The Maritime Congress recently held at Sables d'Olonne, Vendee, under the Presidency of the Bishop of Lucan and organised by the Federation of French Sea Apostolate Organisations was rendered notable by the presence of delegates of the International Apostolatus Mans Council, AMIC, from Argentina, Belgium, Canada, France, Germany, Great Britain, Holland, Ireland, Spain and Poland, and also by the ceremonies of the Blessing of the Sea and of the fishing fleet.
Mgr. Myers, Bishop of Lamus, and Vice-Admiral D.S.O., Chairman of AMIC, led the delegation from Great Britain, which included Frs. Arnaud, A.A., and Blundell, O.S.B. Messrs. Bond, Ebel, Harrington, Hayes, McClymont and Gannon (International Organising Secretary).
The chief business of the AMIC meetings, at which the discussions were held in English and in French, was to arrange for an intensive application of Catholic Action amongst seafarers in all countries. The delegates followed with interest the plea for immediate action proposed by the Rev. Dr. Brugada of Barcelona when he described the tragic consequence of Communist activities in Spain, and the various national delegations supported the proposal to organise the seafarers, within their own countries, for Catholic Action.
The international meetings occupied only a small part of the Congress. For three days the problems of the French seafarers, with relations to family life, were discussed by priests and laymen from almost every port in France. The dominant personality in these discussions was Pere Lebret, 0.P., himself formerly a seaman, author of several books on the French Sea Apostolate.
Economic conditions make it almost impossible for the fishermen of France to exist, much less to establish their families and inculcate in their children the full spirit of Catholicism and a love for their profession as seafarers. One priest told of the ravages of tuberculosis amongst the ill-nourished children of French fishermen; another cited the case of a fisherman who had to try to maintain his family of twelve persons on 75 francs a month.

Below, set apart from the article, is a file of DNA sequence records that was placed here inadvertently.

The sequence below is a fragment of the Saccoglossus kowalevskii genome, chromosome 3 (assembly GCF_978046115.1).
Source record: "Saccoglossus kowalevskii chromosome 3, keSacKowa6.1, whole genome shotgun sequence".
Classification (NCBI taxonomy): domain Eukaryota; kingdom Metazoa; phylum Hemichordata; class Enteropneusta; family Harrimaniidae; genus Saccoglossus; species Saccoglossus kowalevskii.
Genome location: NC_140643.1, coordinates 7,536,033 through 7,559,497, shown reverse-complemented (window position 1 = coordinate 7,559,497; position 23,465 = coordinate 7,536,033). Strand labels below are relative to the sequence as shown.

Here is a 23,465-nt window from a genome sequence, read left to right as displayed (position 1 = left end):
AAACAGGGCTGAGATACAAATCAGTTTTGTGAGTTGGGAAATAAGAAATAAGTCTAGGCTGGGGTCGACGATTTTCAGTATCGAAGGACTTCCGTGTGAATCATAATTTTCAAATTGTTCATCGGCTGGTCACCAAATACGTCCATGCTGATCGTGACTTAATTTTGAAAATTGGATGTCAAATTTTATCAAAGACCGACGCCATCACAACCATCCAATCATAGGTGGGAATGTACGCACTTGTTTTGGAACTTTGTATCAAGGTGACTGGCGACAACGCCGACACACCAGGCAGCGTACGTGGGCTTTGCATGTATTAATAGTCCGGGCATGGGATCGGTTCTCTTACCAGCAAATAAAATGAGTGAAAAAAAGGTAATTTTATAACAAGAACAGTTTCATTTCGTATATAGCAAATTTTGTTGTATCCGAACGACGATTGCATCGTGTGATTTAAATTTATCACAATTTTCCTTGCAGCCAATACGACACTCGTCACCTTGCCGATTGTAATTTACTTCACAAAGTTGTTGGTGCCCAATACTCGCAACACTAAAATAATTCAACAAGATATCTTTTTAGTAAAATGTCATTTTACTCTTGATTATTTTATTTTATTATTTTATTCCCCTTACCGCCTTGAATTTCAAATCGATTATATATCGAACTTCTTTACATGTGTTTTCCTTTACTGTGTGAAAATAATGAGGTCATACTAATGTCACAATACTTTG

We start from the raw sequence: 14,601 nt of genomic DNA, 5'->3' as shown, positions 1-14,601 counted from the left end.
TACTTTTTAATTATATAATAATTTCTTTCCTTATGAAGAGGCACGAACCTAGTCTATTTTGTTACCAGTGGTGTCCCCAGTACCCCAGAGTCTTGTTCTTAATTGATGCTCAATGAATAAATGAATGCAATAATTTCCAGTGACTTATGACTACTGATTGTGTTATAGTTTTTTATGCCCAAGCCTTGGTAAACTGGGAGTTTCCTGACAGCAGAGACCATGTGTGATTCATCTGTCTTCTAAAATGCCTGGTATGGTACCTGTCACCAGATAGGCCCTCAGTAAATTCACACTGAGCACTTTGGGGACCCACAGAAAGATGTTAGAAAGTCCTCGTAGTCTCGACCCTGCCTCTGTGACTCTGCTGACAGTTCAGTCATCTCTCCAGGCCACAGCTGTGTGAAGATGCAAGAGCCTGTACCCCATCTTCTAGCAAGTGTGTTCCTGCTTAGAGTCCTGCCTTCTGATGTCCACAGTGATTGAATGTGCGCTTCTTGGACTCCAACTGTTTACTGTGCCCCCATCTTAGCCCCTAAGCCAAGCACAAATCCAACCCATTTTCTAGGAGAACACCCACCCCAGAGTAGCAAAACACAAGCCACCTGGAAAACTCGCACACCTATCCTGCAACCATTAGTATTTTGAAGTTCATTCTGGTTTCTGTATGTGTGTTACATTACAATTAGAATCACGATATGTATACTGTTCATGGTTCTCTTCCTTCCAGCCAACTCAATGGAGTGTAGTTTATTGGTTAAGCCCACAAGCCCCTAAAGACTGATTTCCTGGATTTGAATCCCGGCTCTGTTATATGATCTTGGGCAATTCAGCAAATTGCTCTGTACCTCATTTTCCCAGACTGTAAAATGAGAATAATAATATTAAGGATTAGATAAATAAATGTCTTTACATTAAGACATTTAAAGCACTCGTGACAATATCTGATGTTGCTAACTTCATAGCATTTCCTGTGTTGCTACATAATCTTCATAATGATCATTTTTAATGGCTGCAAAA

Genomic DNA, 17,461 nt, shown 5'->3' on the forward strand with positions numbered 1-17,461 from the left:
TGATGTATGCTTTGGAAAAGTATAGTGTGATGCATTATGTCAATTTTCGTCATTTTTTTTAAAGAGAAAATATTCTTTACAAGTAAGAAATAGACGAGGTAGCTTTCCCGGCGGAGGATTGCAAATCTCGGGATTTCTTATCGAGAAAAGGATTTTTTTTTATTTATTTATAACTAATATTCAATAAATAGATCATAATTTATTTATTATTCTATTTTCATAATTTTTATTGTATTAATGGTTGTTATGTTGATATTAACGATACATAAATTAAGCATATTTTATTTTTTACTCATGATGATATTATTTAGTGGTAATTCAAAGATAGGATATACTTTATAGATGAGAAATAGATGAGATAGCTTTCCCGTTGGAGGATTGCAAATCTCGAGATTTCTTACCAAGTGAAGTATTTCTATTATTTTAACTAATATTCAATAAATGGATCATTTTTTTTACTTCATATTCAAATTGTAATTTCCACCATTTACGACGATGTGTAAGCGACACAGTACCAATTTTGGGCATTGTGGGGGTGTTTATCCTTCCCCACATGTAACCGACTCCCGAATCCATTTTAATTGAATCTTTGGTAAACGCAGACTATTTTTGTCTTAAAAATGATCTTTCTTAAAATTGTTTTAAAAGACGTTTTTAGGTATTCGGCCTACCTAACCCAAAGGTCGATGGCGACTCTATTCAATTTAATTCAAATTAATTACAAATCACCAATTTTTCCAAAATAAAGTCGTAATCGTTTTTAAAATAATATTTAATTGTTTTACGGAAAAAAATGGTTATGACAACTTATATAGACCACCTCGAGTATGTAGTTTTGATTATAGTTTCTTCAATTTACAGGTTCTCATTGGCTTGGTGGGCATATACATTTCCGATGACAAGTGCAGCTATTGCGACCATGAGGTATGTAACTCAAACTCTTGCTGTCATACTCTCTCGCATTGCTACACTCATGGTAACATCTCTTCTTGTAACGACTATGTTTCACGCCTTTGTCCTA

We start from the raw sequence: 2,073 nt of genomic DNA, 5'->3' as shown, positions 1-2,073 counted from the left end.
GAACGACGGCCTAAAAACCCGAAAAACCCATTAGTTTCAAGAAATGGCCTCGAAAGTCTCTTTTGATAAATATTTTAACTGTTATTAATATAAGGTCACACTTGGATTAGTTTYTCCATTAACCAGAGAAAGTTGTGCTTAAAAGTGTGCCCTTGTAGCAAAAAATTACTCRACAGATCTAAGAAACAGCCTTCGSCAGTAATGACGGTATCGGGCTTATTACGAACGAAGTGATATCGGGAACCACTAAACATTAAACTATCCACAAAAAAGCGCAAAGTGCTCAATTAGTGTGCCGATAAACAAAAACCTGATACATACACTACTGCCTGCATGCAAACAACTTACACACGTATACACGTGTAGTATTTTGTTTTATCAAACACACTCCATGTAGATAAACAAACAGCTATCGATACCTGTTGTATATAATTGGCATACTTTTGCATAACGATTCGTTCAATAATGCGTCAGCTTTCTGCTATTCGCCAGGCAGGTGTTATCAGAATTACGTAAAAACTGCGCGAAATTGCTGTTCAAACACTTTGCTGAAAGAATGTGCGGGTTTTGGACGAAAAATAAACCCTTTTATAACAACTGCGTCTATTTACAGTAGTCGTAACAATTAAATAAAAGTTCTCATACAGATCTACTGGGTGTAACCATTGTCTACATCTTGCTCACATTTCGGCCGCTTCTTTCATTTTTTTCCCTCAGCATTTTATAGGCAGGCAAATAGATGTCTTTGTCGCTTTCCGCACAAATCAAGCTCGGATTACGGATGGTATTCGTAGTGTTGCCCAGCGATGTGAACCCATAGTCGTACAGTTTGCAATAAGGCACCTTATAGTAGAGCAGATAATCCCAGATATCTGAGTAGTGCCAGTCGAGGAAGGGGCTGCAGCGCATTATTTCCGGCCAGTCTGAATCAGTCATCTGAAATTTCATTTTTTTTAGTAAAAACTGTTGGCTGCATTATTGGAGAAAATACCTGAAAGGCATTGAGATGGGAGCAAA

Admiral Hornell, surveying the world position of Apostolatus Mans, spoke of the unparalleled opportunities given to Catholics in working together for the peace of the world in this essentially international apostolate.
The Bishop of Lamus paid tribute to the zeal and courage with which the French Sea Apostolate workers were dealing with their serious problems, and he ended a stirring address by proclaiming the paramount need for still more optimism.
The Blessing of the Sea
The Congress ended with the splendid ceremonies of the Blessing of the Sea. After Pontifical Mass in the church of Notre Dame, Mgr. Myers carried the monstrance along the narrow cobbled streets, in which every house was decorated with flags and flowers, accompanied by a procession of children, fishermen and Congress delegates, to a hill overlooking the sea, and from there gave Benediction to the kneeling crowds.
As the Blessed Sacrament passed along, men and women knelt in the streets; at one point a temporary altar had been erected and Benediction was given from there to hundreds of worshippers. The white coifs of the Vendeean womenfolk, the banners of the fishermen's guilds, the uniforms of naval officers, and the gala dress of the children, made a singularly picturesque and impressive picture.
Sables d'Olonne is the chief sardine and tunny fishing port in France, and a fleet of some sixty vessels put out to sea, later, with Mgr. Gamier, Bishop of Lucon, and Mgr. Myers on board two of the most brightly festooned vessels. The prelates blessed the sea and the ships and from sea and shore arose the strains of Ave Mans Stella and other hymns.
The procession of the ships circled round the warship which had been sent from Brest for the Fete de la Mer: the bugles sounding salute as the fishing boats passed. The chanting of De Profundis by the priests, for the seamen who had found their last resting-place beneath the waves, was the most moving part of the ceremonies held on the sea itself.
Finally, there was an excursion to Noirmoutier, a tidal island approachable only at low water by a causeway five kilometres long. At the luncheon there, Mgr. Myers, Admiral Hornell and Mr. Gannon expressed the gratitude of the International Council to Pere Chardavoine and the local organisers of this notably constructive Congress. On all sides one heard expressions of admiration for the eloquence and the endurance of the Bishop of Lamus: not only did Mgr. Myers pontificate at the Congress Mass and preach, but also he attended most of the French and international meetings and assisted in the discussions.
Next year's Congress will be held at Antwerp.